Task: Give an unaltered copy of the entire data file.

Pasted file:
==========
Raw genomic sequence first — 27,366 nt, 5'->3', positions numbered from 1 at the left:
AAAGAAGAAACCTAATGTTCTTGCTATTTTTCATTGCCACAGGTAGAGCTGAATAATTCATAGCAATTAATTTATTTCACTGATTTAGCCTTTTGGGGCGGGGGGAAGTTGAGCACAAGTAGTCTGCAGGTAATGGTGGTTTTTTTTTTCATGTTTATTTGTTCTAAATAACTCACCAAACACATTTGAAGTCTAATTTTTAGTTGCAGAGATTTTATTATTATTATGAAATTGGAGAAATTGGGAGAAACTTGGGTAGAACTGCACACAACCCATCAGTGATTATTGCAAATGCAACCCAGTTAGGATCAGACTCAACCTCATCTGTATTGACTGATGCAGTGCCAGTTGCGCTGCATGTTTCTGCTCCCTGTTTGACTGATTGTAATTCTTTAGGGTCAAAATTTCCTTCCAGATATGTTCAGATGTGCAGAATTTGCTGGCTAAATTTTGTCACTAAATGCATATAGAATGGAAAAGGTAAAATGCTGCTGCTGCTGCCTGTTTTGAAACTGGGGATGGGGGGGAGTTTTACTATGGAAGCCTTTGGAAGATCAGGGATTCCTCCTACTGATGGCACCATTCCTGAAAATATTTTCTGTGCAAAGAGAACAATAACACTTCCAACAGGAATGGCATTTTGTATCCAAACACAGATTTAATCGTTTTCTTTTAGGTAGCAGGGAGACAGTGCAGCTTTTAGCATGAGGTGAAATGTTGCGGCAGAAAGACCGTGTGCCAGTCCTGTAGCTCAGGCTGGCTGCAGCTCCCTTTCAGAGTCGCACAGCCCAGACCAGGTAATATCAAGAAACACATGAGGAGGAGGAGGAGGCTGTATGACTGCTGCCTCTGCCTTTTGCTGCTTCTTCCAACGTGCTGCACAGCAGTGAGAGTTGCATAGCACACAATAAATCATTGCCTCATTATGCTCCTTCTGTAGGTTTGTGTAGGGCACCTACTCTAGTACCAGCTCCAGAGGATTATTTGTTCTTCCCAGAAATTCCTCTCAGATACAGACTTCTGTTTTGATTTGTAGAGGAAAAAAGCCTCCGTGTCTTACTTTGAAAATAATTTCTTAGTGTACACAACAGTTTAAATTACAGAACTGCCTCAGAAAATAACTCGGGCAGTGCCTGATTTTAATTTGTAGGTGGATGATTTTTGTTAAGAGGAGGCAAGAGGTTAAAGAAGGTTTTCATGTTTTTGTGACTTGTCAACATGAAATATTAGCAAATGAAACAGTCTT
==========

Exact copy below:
Raw genomic sequence first — 27,366 nt, 5'->3', positions numbered from 1 at the left:
AAAGAAGAAACCTAATGTTCTTGCTATTTTTCATTGCCACAGGTAGAGCTGAATAATTCATAGCAATTAATTTATTTCACTGATTTAGCCTTTTGGGGCGGGGGGAAGTTGAGCACAAGTAGTCTGCAGGTAATGGTGGTTTTTTTTTTCATGTTTATTTGTTCTAAATAACTCACCAAACACATTTGAAGTCTAATTTTTAGTTGCAGAGATTTTATTATTATTATGAAATTGGAGAAATTGGGAGAAACTTGGGTAGAACTGCACACAACCCATCAGTGATTATTGCAAATGCAACCCAGTTAGGATCAGACTCAACCTCATCTGTATTGACTGATGCAGTGCCAGTTGCGCTGCATGTTTCTGCTCCCTGTTTGACTGATTGTAATTCTTTAGGGTCAAAATTTCCTTCCAGATATGTTCAGATGTGCAGAATTTGCTGGCTAAATTTTGTCACTAAATGCATATAGAATGGAAAAGGTAAAATGCTGCTGCTGCTGCCTGTTTTGAAACTGGGGATGGGGGGGAGTTTTACTATGGAAGCCTTTGGAAGATCAGGGATTCCTCCTACTGATGGCACCATTCCTGAAAATATTTTCTGTGCAAAGAGAACAATAACACTTCCAACAGGAATGGCATTTTGTATCCAAACACAGATTTAATCGTTTTCTTTTAGGTAGCAGGGAGACAGTGCAGCTTTTAGCATGAGGTGAAATGTTGCGGCAGAAAGACCGTGTGCCAGTCCTGTAGCTCAGGCTGGCTGCAGCTCCCTTTCAGAGTCGCACAGCCCAGACCAGGTAATATCAAGAAACACATGAGGAGGAGGAGGAGGCTGTATGACTGCTGCCTCTGCCTTTTGCTGCTTCTTCCAACGTGCTGCACAGCAGTGAGAGTTGCATAGCACACAATAAATCATTGCCTCATTATGCTCCTTCTGTAGGTTTGTGTAGGGCACCTACTCTAGTACCAGCTCCAGAGGATTATTTGTTCTTCCCAGAAATTCCTCTCAGATACAGACTTCTGTTTTGATTTGTAGAGGAAAAAAGCCTCCGTGTCTTACTTTGAAAATAATTTCTTAGTGTACACAACAGTTTAAATTACAGAACTGCCTCAGAAAATAACTCGGGCAGTGCCTGATTTTAATTTGTAGGTGGATGATTTTTGTTAAGAGGAGGCAAGAGGTTAAAGAAGGTTTTCATGTTTTTGTGACTTGTCAACATGAAATATTAGCAAATGAAACAGTCTT